February 19, 1919 - June 15, 1944
William James Windeler was the son of William Frank and Edna Windeler. He had two sisters. The family resided in Ottawa, Ontario and were Anglican. Windeler had been a lab assistant at E. B. Eddy Co. Ltd. prior to enlistment. He stood 6'1" and weighed 170 pounds He had grey eyes and black hair.
He was at No. 1 Manning Depot by August 1941, No. 5 ITS, Belleville, September 1941 ("Very alert and intelligent. Should do well." 88%. 34 out of 150 in the class, No. 13 EFTS, St. Eugene (69.5% flying; Ground Training: 80.9%. "Ability above average. Conduct good. Intelligent. Hard workder. Link Trainer: 82.") "Very slow progress at the start. Became average on flying ability. Keen to fly. If he works hard, he will improve very much." "This student should pay more attention to his airmanship and general flying, especially gliding speeds," "Aerobatics weak. Should improve with practice. Forced landing -- needs improvement in gliding turns; watch gliding speed. Flying is average.), Ontario January 31, 1942, the to No. 2 SFTS Uplands in February 1942 ("Good average pilot, instrumene and clear hood -- needs more time on instrument take-offs, aerobatics weak -- forced landings need practive. Link Trainer progress and ability average: 74%'; Ground Training: "Above average ability, keen and efficient. Commission material. Good appearance and bearing. Pilot's preference: Recce, instructor or B."), then to CFS Trenton in June 1942.
In July 1942, at CFS Trenton, he was evaluated: "Average flying ability but needs experience to be competent. He requires flying and instructing experience very badly."
At No. 15 SFTS, Claresholm, Alberta, February 1943: "A capable instructor. Good knowledge of sequence and aircraft. Warrants a raise in category. This officer is a keen and hard working instructor and a reliable pilot."
In March 1943, he was sent to Halifax to go overseas. He arrived at 53 OTU in June 1943 and was sent to RAF Trainees Pool on May 15, 1843. In October 1943: "A confident and capable officer who has carried out his duties to our satisfaction." "Good average at night. An above average pilot. Formates well and has done well on whole course. Reliable and should become a good squadron pilot."
He came down with influenza in early December. On December 4, 1943, Windeler fell in the Officers Mess while off duty and sustained a dislocation of his right elbow. He was treated for one week in collar and cuff inside his clothes. He was advised to continue 'gentle active mobilisation in which he was carefully instructed and to carry limb, apart from exercise, in a sling." By February 7, 1944, he was assessed with a very powerful control of movements, as he had been exercising his elbow properly! He did complain about his range improving very slowly.
On February 19, 1944, Windeler was involved in an accident at 1430 hours, flying Spitfire P.8652. No blame was assigned to the pilot during this training flight at Kirton airfield. The induction trunk was found to be extensively scorched. The port cylinder block was removed and the head of number three cylinder inlet valve was found to be broken. White smoke had issued from both exhausts and the engine died completely. He made a belly landing.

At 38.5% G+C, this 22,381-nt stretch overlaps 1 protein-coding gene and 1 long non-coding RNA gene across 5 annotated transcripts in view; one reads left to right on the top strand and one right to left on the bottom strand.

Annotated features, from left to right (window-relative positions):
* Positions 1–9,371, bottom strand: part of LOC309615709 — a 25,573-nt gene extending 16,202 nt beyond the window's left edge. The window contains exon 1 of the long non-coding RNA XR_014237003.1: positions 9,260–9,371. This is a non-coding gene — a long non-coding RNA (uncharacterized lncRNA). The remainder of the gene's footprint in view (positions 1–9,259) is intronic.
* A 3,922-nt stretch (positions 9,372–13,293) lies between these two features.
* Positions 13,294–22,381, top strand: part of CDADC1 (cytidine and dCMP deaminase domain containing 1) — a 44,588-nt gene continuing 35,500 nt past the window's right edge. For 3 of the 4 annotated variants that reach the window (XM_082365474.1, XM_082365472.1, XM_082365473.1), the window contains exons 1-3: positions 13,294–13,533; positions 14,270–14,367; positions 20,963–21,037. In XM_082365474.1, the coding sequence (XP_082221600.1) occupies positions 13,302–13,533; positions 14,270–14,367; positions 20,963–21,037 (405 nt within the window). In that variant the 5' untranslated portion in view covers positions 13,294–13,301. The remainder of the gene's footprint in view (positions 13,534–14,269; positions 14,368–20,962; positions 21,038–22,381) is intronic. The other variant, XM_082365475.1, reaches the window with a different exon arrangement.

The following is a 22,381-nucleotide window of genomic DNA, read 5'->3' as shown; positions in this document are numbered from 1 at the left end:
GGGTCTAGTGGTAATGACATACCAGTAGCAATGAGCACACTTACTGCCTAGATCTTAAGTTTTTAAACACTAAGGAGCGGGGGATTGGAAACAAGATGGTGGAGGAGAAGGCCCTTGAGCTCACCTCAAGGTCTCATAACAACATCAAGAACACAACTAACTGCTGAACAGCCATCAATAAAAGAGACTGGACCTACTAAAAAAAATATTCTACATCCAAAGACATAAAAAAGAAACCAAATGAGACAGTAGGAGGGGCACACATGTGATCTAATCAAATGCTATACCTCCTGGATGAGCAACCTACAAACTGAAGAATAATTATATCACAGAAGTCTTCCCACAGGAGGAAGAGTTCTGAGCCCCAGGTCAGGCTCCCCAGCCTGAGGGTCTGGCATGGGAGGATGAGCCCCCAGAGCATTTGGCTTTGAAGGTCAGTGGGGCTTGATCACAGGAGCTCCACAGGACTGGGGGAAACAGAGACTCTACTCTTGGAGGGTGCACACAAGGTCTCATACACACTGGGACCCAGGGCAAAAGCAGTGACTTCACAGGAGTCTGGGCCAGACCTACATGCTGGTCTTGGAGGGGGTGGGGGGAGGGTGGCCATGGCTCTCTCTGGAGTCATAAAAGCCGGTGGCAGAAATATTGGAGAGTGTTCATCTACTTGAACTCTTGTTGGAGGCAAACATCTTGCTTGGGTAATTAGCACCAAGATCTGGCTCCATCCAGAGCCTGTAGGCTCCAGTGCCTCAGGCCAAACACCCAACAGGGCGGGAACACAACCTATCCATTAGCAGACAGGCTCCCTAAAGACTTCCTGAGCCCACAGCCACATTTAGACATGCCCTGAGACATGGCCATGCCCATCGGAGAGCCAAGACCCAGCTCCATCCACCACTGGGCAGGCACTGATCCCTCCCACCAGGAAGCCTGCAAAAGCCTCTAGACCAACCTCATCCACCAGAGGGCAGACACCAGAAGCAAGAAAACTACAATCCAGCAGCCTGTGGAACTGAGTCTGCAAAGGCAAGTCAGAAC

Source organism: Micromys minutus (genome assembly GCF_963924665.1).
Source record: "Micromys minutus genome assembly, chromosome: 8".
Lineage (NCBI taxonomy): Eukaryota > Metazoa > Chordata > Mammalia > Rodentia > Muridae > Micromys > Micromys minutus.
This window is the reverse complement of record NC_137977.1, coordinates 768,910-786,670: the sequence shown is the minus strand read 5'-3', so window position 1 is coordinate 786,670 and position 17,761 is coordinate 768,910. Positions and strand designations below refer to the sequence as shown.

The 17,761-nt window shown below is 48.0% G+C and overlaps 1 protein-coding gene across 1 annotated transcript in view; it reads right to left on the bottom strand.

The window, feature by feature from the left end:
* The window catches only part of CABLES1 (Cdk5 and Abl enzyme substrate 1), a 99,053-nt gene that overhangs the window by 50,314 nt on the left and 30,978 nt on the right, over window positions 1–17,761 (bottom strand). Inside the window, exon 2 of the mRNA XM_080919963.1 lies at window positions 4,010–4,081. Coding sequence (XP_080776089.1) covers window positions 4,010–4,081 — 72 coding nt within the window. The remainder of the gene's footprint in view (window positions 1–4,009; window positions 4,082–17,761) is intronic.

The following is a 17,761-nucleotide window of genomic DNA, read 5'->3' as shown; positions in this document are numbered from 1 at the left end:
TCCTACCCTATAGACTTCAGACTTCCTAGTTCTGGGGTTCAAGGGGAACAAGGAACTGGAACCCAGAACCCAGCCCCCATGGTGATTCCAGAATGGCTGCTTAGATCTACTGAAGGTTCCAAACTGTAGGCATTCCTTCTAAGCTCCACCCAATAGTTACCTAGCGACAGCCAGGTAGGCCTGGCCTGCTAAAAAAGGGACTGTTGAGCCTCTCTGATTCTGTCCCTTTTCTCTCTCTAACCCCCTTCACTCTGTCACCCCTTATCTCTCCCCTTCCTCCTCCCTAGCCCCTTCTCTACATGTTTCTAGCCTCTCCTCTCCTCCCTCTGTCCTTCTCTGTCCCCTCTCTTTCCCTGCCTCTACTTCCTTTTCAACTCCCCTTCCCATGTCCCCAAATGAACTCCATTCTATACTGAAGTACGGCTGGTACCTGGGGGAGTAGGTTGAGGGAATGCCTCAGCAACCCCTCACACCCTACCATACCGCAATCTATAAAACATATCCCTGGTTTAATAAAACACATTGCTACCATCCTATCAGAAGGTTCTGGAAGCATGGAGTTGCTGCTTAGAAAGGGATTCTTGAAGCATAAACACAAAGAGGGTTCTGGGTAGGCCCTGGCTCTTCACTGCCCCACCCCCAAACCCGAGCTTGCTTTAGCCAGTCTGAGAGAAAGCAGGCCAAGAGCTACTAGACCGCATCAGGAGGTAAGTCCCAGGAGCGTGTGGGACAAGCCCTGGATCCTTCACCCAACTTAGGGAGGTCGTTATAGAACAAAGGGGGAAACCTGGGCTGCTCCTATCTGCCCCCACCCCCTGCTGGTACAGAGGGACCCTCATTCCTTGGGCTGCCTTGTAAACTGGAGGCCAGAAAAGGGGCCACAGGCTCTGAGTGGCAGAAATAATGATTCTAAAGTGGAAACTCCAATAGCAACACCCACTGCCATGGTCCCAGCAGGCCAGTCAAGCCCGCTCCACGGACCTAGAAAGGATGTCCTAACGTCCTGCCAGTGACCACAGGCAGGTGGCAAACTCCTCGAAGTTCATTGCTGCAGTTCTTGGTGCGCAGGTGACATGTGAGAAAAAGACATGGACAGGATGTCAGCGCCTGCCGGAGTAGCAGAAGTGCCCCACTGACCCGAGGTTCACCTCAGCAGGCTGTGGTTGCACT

On March 9, 1944, Windeler was involved in another accident at Kirton Lindsey, Lincolnshire flying Spitfire P.7388. Windeler reported, "I had finished my exercise and was about to land. I come in on a normal Spitfire approach at 100 mph. As I straightened out over the hedge, the aircraft seemed to stall prematurely at 95 mph. I rammed open the throttle, but was unable to prevent the wheels from hitting the ground. The impact knocked back my left oleo leg. By this time, I had managed to get the aircraft airborne again. I was instructed by Flying Control to keep airborne, but as I did my second circuit, the aircraft overheated owing to the leg hanging down, and I had to make a belly landing on the airfield." The court of inquiry found that Windeler did NOT make a normal Spitfire approach as he had stated in his report. He came in doing a steep gliding turn with the result that he flew straight into the ground, tearing off the port oleo leg. He was assessed as being careless combined with the lack of skill and it was recommended his log book receive an endorsement.
On June 15, 1944, flying Typhoon 1B MN292, Windeler was was authorized for an air test and local flying, southeast of Lauceston, Devonshire, England, the object of the test being to ensure that the undercarriage up lights were not flickering as reported on a previous flight. After Windeler had been airborne for eighteen minutes, the pilot informed Flying Control that his engine was failing, that he was a fair way from base and would have to set down. Althought the field was the largest in the area, Windeler landed in a field with an earthen bank and several large trees as its windward boundary. The court of inquiry felt that the pilot pushed the nose down at the last moment, as that portion of the aircraft was the first to hit the ground and it went straight onto its back. Windeler died in this fatal forced landing. He was crushed in the cockpit. The findings were such that Windeler had insufficient height to bale out and he had no alternative but to attempt a forced landing. Error of judgement on Windeler's part was also assessed. There were no witnesses to say whether the pilot stalled at the last moment or deliberately put the aircraft nose down to touch down as far as possible from obstacles at the other end of the field.
Windeler's funeral took place at noon on June 19, 1944 in the Brookwood Cemetery, Woking, Surrey, England.LINKS: